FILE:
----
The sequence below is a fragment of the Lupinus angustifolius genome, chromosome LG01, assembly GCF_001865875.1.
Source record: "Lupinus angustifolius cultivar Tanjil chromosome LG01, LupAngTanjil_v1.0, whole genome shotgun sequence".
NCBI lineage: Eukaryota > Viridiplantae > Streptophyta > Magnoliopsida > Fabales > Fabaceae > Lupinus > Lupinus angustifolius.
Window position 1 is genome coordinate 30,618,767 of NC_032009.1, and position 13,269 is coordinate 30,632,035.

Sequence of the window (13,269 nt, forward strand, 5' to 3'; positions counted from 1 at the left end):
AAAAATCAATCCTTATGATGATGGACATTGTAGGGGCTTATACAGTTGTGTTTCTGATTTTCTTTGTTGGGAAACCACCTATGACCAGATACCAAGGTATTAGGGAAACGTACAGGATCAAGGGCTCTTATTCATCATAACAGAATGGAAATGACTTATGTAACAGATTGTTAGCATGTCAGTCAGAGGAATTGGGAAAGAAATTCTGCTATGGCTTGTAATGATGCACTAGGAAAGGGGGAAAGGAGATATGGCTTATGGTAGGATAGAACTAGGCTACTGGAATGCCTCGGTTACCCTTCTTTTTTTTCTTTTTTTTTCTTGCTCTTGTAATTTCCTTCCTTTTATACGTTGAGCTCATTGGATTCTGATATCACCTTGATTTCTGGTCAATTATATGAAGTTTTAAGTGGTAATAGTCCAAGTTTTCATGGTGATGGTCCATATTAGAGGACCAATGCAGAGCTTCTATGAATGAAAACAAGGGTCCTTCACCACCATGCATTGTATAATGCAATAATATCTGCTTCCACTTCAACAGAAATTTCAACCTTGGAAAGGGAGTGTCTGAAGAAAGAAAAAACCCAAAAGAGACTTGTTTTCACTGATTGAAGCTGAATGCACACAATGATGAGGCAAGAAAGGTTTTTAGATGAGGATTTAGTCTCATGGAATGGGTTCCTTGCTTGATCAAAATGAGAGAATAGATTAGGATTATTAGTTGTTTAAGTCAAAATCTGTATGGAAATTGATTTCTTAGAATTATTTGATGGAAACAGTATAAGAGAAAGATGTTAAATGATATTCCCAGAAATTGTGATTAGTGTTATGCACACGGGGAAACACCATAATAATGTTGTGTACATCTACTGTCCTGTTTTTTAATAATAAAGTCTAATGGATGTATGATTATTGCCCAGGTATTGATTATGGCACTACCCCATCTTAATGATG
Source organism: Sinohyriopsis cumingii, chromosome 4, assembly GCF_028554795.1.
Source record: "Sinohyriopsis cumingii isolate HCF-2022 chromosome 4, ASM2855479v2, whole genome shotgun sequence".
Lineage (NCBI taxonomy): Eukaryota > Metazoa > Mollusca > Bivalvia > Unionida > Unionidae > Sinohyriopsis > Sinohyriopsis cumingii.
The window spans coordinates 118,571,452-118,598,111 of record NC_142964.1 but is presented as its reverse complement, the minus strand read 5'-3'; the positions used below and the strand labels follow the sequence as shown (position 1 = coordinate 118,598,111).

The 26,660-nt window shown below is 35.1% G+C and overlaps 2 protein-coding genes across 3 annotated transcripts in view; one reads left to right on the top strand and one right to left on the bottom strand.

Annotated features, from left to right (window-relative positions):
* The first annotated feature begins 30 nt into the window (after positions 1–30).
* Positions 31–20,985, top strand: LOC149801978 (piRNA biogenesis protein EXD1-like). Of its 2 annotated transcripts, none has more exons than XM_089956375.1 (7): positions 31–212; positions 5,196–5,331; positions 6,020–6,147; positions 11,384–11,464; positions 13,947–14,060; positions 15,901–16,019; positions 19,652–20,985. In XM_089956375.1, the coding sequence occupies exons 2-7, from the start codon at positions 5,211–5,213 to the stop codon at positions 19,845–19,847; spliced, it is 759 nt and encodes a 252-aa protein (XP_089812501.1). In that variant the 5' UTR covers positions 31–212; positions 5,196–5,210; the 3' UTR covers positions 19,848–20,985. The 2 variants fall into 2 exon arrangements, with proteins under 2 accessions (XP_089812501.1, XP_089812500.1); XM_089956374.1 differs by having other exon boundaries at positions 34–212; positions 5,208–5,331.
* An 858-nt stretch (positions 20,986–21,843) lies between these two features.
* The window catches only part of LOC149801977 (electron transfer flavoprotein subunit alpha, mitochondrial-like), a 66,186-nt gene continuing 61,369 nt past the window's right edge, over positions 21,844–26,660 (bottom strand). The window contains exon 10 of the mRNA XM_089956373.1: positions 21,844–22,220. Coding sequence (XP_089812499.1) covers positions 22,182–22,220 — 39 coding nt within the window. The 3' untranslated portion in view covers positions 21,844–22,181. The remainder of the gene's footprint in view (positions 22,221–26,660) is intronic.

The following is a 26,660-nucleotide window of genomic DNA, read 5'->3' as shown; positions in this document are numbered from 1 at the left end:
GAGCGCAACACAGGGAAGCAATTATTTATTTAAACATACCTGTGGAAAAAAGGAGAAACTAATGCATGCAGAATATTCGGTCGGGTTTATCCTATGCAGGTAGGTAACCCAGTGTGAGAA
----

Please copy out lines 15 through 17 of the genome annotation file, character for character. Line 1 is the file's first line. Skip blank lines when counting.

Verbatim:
* An 858-nt stretch (positions 20,986–21,843) lies between these two features.
* The window catches only part of LOC149801977 (electron transfer flavoprotein subunit alpha, mitochondrial-like), a 66,186-nt gene continuing 61,369 nt past the window's right edge, over positions 21,844–26,660 (bottom strand). The window contains exon 10 of the mRNA XM_089956373.1: positions 21,844–22,220. Coding sequence (XP_089812499.1) covers positions 22,182–22,220 — 39 coding nt within the window. The 3' untranslated portion in view covers positions 21,844–22,181. The remainder of the gene's footprint in view (positions 22,221–26,660) is intronic.

The following is a 26,660-nucleotide window of genomic DNA, read 5'->3' as shown; positions in this document are numbered from 1 at the left end: